That makes sense — plants do not live on vitamin supplements. They use whatever they’ve got in whatever combination they can, to do the things they need done. If we eat those plants, we ingest those chemical complexes and gain similar benefits.
We have come a long way from the time scientists dosed sailors with vinegar. Now one can imagine them shaking their fist and saying, ‘Just — just go eat purple food.’
Well, that’s easy.
My purple parathas
I love stuffing cauliflower or potato into rotis to make parathas. Eating them with plain yogurt is soul-satisfying. But on this day, I made them purple.
Ingredients for the roti:
- Have a look at this recipe (Rolling the Roti) and make as much as you need. I made 2 potato parathas and 8 cauliflower ones = 10 rotis total.
- Oil or ghee as needed.
Ingredients for potato filling (for 2 parathas):
- 1 medium purple potato
- 1 – 2 tablespoons finely chopped onion
- 1 tablespoon finely minced cilantro
- 1 small green chili sliced, or substitute with half a teaspoon red chili
- 1 teaspoon chaat masala
- Salt to taste
Ingredients for cauliflower filling (for 8 parathas):
- About 4 cups purple cauliflower florets
- An inch of ginger, minced fine
- 1 – 2 green serrano chilies
- 1 tablespoon oil
- 2 – 3 teaspoons chaat masala
- 3/4 teaspoon salt
- Half a teaspoon cumin seeds (optional)
- Sprinkle of asafetida (optional)
Method for potato filling:
Microwave the potato until it is soft. Mash it, peel and all. Mix in the other ingredients, squeeze it into a sort of dough, and divide into two disks. The filling is ready, each disk will go into one paratha.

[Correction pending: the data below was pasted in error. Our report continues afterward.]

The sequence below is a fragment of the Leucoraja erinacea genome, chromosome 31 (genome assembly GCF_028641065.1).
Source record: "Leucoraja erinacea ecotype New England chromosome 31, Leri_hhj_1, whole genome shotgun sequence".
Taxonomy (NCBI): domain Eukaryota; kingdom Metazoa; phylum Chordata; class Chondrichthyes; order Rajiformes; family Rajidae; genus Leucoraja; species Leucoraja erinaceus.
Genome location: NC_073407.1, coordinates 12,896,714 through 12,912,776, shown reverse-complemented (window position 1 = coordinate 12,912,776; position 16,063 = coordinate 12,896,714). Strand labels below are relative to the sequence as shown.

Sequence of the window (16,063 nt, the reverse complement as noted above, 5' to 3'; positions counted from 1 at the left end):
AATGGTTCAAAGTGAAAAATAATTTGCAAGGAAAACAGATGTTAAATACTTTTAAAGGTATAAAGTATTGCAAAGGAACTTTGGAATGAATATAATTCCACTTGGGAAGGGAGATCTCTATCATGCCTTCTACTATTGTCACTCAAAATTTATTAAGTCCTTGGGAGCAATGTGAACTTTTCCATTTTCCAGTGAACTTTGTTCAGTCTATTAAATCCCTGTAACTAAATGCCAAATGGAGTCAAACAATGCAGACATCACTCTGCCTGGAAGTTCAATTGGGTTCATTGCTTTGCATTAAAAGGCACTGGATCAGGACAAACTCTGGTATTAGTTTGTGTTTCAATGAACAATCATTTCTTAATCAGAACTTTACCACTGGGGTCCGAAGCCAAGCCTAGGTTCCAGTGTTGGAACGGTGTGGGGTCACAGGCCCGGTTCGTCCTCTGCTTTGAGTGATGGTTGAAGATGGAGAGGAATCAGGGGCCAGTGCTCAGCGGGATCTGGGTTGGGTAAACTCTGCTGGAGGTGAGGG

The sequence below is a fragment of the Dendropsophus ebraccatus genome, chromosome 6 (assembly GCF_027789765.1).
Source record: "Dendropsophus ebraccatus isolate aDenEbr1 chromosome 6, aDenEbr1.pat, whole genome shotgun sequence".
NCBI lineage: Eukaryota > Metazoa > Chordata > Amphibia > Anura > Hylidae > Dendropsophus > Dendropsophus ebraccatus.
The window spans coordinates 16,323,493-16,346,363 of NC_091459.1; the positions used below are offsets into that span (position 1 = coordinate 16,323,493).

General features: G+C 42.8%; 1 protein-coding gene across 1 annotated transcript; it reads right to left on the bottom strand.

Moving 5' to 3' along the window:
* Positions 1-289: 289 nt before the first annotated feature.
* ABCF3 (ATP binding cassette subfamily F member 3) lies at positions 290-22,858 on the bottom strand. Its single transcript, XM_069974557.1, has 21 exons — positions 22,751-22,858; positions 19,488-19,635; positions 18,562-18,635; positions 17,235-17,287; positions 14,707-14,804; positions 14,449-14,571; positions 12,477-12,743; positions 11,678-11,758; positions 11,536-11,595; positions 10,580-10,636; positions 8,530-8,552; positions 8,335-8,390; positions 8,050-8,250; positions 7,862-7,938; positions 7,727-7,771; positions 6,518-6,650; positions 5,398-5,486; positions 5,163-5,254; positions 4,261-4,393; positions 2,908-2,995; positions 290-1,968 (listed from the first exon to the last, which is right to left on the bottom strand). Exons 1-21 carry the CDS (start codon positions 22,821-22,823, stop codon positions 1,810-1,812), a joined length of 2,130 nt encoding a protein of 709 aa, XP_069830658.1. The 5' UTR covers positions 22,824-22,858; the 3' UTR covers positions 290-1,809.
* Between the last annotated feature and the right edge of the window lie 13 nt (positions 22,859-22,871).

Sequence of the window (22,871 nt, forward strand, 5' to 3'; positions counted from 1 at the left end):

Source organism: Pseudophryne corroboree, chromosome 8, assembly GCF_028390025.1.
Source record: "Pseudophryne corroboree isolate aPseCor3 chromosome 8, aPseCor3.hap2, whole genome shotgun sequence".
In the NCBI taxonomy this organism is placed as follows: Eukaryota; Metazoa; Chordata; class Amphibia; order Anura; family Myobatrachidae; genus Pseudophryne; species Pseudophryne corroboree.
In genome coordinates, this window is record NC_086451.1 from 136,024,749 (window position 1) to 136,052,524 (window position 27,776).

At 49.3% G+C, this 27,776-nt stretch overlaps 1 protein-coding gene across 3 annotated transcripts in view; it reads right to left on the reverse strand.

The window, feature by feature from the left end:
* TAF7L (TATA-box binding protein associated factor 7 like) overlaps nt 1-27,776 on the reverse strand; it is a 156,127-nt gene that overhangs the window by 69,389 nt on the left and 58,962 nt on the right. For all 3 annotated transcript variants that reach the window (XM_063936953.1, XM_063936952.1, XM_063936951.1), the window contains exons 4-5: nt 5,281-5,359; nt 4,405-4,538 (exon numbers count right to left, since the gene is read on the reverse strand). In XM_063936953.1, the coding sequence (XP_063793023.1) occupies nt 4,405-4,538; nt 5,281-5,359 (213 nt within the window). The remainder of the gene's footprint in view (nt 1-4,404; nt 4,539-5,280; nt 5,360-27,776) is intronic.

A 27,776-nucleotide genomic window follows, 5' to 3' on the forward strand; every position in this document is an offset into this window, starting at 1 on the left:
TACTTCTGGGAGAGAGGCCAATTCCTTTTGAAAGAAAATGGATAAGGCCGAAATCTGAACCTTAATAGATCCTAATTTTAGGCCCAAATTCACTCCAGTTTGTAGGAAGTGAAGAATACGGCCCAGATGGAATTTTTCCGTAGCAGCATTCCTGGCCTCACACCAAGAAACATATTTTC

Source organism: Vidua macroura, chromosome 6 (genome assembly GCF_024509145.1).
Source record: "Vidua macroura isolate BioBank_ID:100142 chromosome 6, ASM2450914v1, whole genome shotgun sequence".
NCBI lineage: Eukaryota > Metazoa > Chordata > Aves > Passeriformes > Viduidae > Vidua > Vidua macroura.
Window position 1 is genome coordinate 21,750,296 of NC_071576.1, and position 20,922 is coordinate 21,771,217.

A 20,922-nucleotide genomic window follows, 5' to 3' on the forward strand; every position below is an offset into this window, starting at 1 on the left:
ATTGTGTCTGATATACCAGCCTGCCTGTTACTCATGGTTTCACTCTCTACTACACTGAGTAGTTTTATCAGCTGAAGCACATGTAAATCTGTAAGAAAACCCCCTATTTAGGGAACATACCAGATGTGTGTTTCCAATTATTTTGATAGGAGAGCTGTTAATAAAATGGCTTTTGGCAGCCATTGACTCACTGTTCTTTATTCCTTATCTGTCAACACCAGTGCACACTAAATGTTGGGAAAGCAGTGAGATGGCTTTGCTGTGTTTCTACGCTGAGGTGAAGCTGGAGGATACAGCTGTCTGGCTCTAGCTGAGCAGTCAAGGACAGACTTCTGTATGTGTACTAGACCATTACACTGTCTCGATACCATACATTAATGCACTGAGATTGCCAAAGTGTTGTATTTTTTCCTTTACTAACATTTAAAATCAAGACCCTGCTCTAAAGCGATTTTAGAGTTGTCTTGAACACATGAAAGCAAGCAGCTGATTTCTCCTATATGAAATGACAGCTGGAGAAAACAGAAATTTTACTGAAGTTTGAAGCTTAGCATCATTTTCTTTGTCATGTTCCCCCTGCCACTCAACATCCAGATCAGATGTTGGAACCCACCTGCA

Method for cauliflower filling:
Grate the cauliflower, mince the ginger and chili. Heat the oil in a large thick-bottomed pan on medium heat. When it shimmers put in the asafetida and the cumin. When they sizzle put in the ginger, chili, and grated cauliflower. Stir to coat with oil. Add the salt and the chaat masala. Raise to heat to nicely dry the cauliflower. It is very important to get the cauliflower to be as dry as possible, or it will make your life hell while rolling out the parathas. When it is dry enough, turn off the heat and let it dry.
Method for composing the parathas:
Roll out a roti about 6 inches in diameter. Place the right amount of filling in the center. For the cauliflower it is about 3 heaped tablespoons, for the potato filling it is about a 2 – 3 inch disk of potato. Gather up the edges of the roti and give it a squeeze. Flatten the pouch into a disk and start rolling it flat with the filling inside.
While rolling parathas the ever-present danger is that the filling will come squeezing out like toothpaste out of a tube. One must learn to avoid that. One way is to use a very gentle hand while rolling — you don’t want a few long, weighty rollings, instead many quick, darting, gentle rollings. Use dry flour as needed to patch up holes.
The ideal paratha, when rolled out, has such a thin roti cover that one can see the filling peeping out in various places, but it doesn’t actually fall out. Keep your eye on that ideal.
Meanwhile have a cast-iron griddle or tawa going on a medium-high flame. Slap a prepared paratha on. After 30 seconds, the top surface will seem a little set. Flip it over. Wait 30 seconds. Now spread a bit of oil or ghee over the top surface and flip it over for another 30 seconds. Repeat. In total, each side has been cooked dry twice, then cooked with oil twice.
While one paratha is cooking, did you think it was time to stand around and have a coffee break? No, my dear, get busy rolling out the next one. When one gets practiced one can have two griddles going at once.
Have it with some plain yogurt on the side, nothing else is needed.